Terry Wenger, president and owner of Tri-County Paving Inc. in DeForest, WI is a man on the go. Over the 23 years of his business, he's added services to position his company as the one-stop source for customers in need of paving, gravel, grading, excavating, residential and commercial milling, pulverizing, soil stabilization and foamed asphalt recycling.
And while other contractors may have experienced the economic jitters of 2007, Wenger saw it as the right time to expand his service capabilities by adding asphalt production to his offering.
Prior to launching his own business 23 years ago, Wenger worked for another Wisconsin asphalt paving company. He started out as a driveway paving contractor and soon expanded into the excavation market.
"We do site work with our grading and excavating capabilities, but today approximately 75 percent of our business is tied to asphalt work," Wenger says. "In 2006 we placed 80,000 tons of asphalt that we purchase from other producers. Last year after we brought our new plant online, we placed 80,000 tons with our own paving crew and sold another 80,000 tons to outside customers."
Not a bad start for an asphalt contractor deciding to move into the production side of the business. Wenger, in particular, was pleased with the first year of operation, noting that it takes time for "a new producer to gain the trust of customers who've been buying from other producers."
But Wegner also notes that the investment in such a substantial plant should help convince his potential customers that he's serious about being the producer of choice in his competitive market northwest of Madison.
"There's a lot of competition out there, but we made a substantial investment in a plant that is capable of delivering whatever our customers need in the way of quantity, quality and type of mix designs," Wenger says.
Tri-County's new plant is set up in a quarry near the community of Arlington. Yahara Materials leases the mineral rights and processes all the material pulled out of the quarry, with Tri-County having exclusive rights to all the processed material produced at the site. Yahara also provides crushing and screening of the reclaimed asphalt pavement Tri-County uses in its production.
"We looked at purchasing a used plant, but then Dillman came up with a package that included new and used components, and at a price that just made it work for what we wanted," Wenger says.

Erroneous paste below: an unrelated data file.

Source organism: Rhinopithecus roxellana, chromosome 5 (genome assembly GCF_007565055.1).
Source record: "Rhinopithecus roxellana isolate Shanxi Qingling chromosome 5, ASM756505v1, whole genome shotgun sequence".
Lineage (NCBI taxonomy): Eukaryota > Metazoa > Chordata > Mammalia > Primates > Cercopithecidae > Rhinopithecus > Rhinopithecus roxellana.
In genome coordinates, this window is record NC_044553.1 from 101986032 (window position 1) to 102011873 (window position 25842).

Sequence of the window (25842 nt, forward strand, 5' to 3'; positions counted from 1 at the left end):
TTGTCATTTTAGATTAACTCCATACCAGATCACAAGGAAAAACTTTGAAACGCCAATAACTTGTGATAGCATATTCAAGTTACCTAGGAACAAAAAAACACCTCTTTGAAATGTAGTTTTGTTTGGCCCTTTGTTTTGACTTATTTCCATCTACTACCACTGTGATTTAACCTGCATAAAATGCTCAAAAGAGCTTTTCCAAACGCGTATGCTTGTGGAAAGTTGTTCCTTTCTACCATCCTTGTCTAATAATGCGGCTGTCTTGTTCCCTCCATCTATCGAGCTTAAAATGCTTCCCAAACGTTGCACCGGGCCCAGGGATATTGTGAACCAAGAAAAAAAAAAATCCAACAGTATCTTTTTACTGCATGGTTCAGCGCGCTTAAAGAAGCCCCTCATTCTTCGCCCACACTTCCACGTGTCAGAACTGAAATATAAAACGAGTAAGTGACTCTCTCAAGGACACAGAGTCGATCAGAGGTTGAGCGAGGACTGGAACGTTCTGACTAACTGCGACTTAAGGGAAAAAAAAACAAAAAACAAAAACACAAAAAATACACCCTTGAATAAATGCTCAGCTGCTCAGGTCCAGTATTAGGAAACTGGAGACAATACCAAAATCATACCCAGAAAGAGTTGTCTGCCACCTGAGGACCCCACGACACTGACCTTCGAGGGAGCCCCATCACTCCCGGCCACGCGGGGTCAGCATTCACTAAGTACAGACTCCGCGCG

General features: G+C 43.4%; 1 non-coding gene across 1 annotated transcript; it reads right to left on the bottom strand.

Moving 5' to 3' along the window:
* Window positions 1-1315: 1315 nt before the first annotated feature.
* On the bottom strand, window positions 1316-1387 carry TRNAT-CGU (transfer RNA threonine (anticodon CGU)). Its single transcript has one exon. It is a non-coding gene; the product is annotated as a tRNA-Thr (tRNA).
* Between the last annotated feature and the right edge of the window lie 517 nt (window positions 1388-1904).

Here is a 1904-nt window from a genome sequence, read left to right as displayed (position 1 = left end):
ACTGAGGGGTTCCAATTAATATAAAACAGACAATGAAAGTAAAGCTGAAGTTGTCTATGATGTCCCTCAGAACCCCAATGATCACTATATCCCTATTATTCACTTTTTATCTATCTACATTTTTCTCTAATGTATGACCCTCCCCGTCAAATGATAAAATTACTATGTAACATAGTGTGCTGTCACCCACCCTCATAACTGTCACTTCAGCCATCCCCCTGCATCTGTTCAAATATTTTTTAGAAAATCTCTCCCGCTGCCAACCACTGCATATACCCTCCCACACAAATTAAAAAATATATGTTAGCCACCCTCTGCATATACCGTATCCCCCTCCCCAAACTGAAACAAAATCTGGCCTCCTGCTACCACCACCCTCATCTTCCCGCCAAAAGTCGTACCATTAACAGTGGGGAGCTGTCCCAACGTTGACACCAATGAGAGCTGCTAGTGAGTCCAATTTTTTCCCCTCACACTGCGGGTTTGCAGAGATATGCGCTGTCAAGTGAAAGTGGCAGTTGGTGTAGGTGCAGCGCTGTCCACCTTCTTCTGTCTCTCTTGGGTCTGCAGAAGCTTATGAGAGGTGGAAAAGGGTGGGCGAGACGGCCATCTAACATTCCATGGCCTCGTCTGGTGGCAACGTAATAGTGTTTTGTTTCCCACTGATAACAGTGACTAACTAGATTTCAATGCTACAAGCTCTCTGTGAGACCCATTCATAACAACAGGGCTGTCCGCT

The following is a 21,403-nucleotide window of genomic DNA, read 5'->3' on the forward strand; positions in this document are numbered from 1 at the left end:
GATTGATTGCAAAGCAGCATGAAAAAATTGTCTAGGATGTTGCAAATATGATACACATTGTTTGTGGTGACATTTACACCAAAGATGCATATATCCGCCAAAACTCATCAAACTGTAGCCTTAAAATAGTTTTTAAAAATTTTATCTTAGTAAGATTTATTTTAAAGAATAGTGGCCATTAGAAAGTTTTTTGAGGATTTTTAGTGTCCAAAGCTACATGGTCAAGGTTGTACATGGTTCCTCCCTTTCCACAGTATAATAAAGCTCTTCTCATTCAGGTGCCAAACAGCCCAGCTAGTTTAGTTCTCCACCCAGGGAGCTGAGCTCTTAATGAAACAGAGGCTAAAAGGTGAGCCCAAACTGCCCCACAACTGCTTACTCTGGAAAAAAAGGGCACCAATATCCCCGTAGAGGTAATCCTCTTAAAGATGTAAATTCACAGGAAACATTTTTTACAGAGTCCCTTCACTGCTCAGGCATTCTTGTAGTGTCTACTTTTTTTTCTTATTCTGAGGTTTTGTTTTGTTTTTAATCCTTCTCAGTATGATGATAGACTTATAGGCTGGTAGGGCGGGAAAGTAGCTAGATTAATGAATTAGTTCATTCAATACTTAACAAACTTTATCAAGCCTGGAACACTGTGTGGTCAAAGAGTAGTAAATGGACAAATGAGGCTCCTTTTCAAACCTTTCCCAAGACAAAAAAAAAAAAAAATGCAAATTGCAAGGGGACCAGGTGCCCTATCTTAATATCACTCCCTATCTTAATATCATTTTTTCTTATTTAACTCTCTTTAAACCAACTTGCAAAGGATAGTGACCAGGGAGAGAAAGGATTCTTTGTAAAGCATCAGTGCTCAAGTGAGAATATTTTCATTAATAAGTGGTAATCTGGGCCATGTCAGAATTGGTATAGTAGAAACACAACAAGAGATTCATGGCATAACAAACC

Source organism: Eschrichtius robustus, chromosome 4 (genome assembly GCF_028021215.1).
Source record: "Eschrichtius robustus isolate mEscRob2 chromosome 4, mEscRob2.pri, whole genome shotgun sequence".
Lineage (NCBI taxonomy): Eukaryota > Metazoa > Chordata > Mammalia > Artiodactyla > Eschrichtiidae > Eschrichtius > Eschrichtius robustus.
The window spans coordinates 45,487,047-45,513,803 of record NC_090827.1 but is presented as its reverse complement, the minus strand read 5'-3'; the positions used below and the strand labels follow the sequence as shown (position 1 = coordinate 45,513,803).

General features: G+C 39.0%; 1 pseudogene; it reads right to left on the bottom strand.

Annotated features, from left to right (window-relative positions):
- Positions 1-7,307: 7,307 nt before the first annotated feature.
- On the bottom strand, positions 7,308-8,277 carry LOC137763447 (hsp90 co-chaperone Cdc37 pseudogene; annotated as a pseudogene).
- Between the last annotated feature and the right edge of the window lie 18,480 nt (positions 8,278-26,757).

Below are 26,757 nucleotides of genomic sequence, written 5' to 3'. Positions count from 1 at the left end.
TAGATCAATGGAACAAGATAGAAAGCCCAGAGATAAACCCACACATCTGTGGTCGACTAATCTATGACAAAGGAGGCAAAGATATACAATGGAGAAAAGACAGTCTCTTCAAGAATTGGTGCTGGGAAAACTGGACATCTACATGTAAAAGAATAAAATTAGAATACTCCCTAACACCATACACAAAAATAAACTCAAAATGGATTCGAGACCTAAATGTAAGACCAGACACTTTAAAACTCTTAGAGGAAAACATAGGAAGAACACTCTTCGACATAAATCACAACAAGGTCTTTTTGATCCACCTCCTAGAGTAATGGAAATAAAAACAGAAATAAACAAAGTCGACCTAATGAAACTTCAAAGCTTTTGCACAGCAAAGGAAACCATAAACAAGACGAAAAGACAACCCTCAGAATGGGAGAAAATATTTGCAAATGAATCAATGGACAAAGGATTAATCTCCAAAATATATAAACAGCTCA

Tri-County installed a Dillman 400-tph skid-mounted Unified counterflow drum mixer equipped with Hauck EcoStar ESII-125 (125 million BTUs) burner that can burn either natural gas or waste oil. Tri-County is currently firing the burner on waste oil alone.
The used equipment in the plant package included a refurbished six-bin aggregate cold feed system with a refurbished 5' x 14' single deck aggregate screen and a refurbished 30" x 70' aggregate scale conveyor. Other used components included a refurbished two-bin recycle system with a refurbished 4' x 10' single deck recycle screen and a refurbished 30" x 70' recycle scale conveyor; and a refurbished control module with controls and a refurbished PM-96 blending control system with a new I.C.E. loadout. Tri-County uses one of the bins for RAP and the other for recycled asphalt shingle (RAS).
"We produce a lot of RAP on our own projects and when working for other contractors, so we have a good available supply for our production needs," Wegner says. "We also purchase ground recycled shingles (tear-offs) from a local supplier and we're beginning to incorporate that material into the mixes we produce."
With the cost of liquid asphalt cement binder at $400 per ton (Tri-County paid $350 per ton in 2007 during the first year the plant was in operation), RAP and RAS have taken on a significant value to both producers like Tri-County and customers.